by Maayan Schechter – Asst. Campus Voice Editor – email@example.com
The Democratic National Convention held in Charlotte last week looked more like actual America than the Republican National Convention held a week earlier in Tampa, Fla.
While the RNC lacked diversity, the DNC was a mesh of a real America; an America home to many different nationalities, religions, races and sexual identities. But like the RNC, the DNC had good and bad moments.
Kicking off the convention, Charlotte hosted Carolina Fest; a festival designed for those living in the Charlotte area and those who had traveled from far away to basically party prior to the convention. James Taylor and Jeff Bridges took the stage in front of fans, while others sampled food vendors and collected DNC 2012 pins. Unfortunately for so many, Charlotte brought what it could only bring on a hot, humid summer afternoon: rain.
Democrats may have joked about the Republicans cancelling the first day of the RNC due to Hurricane Isaac, but it was Republicans who had the last laugh as rain poured everyday except Wednesday. The Democrats moved Thursday’s closing speeches – including the acceptance speech by President Obama – from the Bank of American Stadium back to the Time Warner Cable Arena, an arena that holds around 20,000 compared with a stadium that can hold close to 65,000. Thousands of Obama supporters were disappointed as holders of the public ticket were told their tickets were officially void.
The best of the DNC came in the firepower and stamina of speakers such as San Antonio Mayor Julian Castro, women’s rights activist Sandra Fluke, first lady Michelle Obama, former President Bill Clinton, Vice President Joe Biden and the real, not empty chair form, Barack Obama.
Mayor Castro, who predicts Obama will win close to 70 percent of the Hispanic vote, delivered one of the best speeches of the first night. He pointed at the crowd in assertion, “Ours is a nation like no other, a place where great journeys can be made in a single generation. No matter who you are or where you come from, the path is always forward.” Following Castro’s speech, Michelle Obama stepped out looking gorgeous as always, as she humanized her husband, but made clear love like her’s and her husband’s can be found in same sex couples as well.
The convention did not always go smoothly. In complete and total ignorant taste, the Chairman of the South Carolina Democratic Party compared his state’s Republican Gov. Nikki Haley to Hitler’s mistress Eva Braun.
After Missouri Rep. Todd Akin made his legitimate rape comments a week before, Democrats should have learned statements lacking good taste have no place within political parties. Nazi analogies should never be used in any circumstance.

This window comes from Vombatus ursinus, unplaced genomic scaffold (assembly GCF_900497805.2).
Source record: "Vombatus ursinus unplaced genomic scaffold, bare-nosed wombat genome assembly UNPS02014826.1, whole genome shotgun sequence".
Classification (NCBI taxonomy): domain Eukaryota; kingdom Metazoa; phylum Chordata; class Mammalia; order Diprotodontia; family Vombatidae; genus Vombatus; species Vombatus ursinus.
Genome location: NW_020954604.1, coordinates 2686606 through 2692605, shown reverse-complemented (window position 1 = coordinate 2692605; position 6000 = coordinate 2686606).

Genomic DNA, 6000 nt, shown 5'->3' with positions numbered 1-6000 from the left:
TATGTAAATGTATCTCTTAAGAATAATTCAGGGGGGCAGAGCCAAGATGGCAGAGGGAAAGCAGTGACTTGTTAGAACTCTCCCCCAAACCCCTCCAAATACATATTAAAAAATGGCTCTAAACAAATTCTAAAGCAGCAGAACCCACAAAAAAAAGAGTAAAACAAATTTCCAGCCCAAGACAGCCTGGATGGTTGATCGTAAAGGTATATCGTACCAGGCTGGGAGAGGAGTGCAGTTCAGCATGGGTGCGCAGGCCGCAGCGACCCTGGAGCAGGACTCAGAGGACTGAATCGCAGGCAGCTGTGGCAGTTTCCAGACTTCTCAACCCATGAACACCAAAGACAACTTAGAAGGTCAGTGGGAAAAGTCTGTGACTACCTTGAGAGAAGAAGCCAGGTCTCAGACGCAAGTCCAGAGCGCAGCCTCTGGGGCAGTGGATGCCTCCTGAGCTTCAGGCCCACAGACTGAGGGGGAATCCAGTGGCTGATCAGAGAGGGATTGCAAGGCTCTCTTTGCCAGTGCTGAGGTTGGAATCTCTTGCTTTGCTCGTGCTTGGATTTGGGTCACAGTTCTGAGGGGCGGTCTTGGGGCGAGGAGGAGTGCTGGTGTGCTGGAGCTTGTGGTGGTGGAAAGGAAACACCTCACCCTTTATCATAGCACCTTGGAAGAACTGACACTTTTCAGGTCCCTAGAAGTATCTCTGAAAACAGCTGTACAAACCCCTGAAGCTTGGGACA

On the second day of the Democratic convention, chaos ensued when Jewish donors and pro-Israel groups objected to the removal of a line from the party’s platform identifying Jerusalem as the capital of Israel, as well as the absence of a reference of God in the document. The issue on the convention floor was clumsy and badly handled. But it could not overshadow Clinton’s sermon. In typical Clinton style, his speech lasted longer than the alloted time, yet few on the convention floor seemed to care as he spoke with a style and candor unlike any other former president. He used humor, waved his finger and spoke to a response from the party faithful that might make the GOP nervous, telling the crowd that they were here to nominate a “cool on the outside” president, of course he had one in mind. Clinton was the speaker of the night, and most likely the speaker of the entire DNC.
Biden spoke, letting the crowd know he and the President have sat together on many occasions, that they have and will continue to have a strong partnership. Obama said what he had to do, laid out his outline on how to help the economy, fix the national debt, create jobs and provide a better life for future generations.
Aside from the big speeches, there were also touching moments that will be continually remembered. Former Arizona congresswoman Gabby Giffords, who survived an assassination attempt in January 2011, spoke the words of the Pledge of Allegiance beautifully.
A rare moment of genuine emotion, attendants shared a brief moment of tears. Then there was Marc Anthony who sang the national anthem, James Taylor and The Foo Fighters belting out songs and Mary J. Blige bringing the crowd together with her song, “One.”
Television audiences and attendants were left with one-liners like Montana Gov. Brian Schweitzer and his “that dog hunt” line, and former Ohio Gov. Ted Strickland joking, “If Mitt was Santa Claus, he’d have fired the reindeer and outsourced the elves.” But the most animated speech was former Michigan Gov. Jennifer Granholm’s loud, theatrical performance Thursday night. Looking similar to an Evangelical church saving, Granholm flew her arms in the air and screamed at the crowd, revving up their excitement.
The National Convention should have left Republicans worried. The speakers were better and crowd represented the true melting pot that the United States is and will continue to be.
Now, for both parties, on to the Presidential debates beginning Oct. 3rd, when the real fun begins.